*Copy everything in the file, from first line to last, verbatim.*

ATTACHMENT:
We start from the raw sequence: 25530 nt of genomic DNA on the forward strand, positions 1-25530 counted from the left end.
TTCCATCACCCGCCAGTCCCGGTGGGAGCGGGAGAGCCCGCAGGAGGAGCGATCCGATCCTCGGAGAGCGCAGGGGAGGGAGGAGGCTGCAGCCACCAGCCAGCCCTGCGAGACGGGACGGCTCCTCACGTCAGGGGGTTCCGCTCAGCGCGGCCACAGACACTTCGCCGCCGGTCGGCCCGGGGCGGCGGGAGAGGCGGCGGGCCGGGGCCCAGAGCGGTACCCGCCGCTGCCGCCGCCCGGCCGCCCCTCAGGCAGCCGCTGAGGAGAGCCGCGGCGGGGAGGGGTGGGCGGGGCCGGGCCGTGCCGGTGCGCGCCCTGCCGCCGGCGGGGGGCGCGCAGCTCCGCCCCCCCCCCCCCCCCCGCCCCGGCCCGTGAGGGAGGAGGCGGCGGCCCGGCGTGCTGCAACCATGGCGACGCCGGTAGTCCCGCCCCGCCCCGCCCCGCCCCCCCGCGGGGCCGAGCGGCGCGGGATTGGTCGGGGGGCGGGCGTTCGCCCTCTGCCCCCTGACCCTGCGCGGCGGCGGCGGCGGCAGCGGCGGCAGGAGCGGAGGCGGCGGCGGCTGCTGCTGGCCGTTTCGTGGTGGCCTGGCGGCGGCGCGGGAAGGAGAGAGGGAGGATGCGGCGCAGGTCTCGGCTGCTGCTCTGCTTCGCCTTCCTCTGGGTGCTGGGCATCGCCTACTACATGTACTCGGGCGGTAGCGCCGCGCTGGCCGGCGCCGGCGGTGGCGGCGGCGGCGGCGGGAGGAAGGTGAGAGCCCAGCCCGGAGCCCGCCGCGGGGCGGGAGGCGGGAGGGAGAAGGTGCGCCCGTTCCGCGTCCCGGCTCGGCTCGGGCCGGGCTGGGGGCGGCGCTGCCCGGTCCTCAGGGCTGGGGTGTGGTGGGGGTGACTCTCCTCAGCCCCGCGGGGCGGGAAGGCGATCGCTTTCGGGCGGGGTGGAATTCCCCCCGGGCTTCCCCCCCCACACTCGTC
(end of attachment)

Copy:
We start from the raw sequence: 25530 nt of genomic DNA on the forward strand, positions 1-25530 counted from the left end.
TTCCATCACCCGCCAGTCCCGGTGGGAGCGGGAGAGCCCGCAGGAGGAGCGATCCGATCCTCGGAGAGCGCAGGGGAGGGAGGAGGCTGCAGCCACCAGCCAGCCCTGCGAGACGGGACGGCTCCTCACGTCAGGGGGTTCCGCTCAGCGCGGCCACAGACACTTCGCCGCCGGTCGGCCCGGGGCGGCGGGAGAGGCGGCGGGCCGGGGCCCAGAGCGGTACCCGCCGCTGCCGCCGCCCGGCCGCCCCTCAGGCAGCCGCTGAGGAGAGCCGCGGCGGGGAGGGGTGGGCGGGGCCGGGCCGTGCCGGTGCGCGCCCTGCCGCCGGCGGGGGGCGCGCAGCTCCGCCCCCCCCCCCCCCCCCGCCCCGGCCCGTGAGGGAGGAGGCGGCGGCCCGGCGTGCTGCAACCATGGCGACGCCGGTAGTCCCGCCCCGCCCCGCCCCGCCCCCCCGCGGGGCCGAGCGGCGCGGGATTGGTCGGGGGGCGGGCGTTCGCCCTCTGCCCCCTGACCCTGCGCGGCGGCGGCGGCGGCAGCGGCGGCAGGAGCGGAGGCGGCGGCGGCTGCTGCTGGCCGTTTCGTGGTGGCCTGGCGGCGGCGCGGGAAGGAGAGAGGGAGGATGCGGCGCAGGTCTCGGCTGCTGCTCTGCTTCGCCTTCCTCTGGGTGCTGGGCATCGCCTACTACATGTACTCGGGCGGTAGCGCCGCGCTGGCCGGCGCCGGCGGTGGCGGCGGCGGCGGCGGGAGGAAGGTGAGAGCCCAGCCCGGAGCCCGCCGCGGGGCGGGAGGCGGGAGGGAGAAGGTGCGCCCGTTCCGCGTCCCGGCTCGGCTCGGGCCGGGCTGGGGGCGGCGCTGCCCGGTCCTCAGGGCTGGGGTGTGGTGGGGGTGACTCTCCTCAGCCCCGCGGGGCGGGAAGGCGATCGCTTTCGGGCGGGGTGGAATTCCCCCCGGGCTTCCCCCCCCACACTCGTC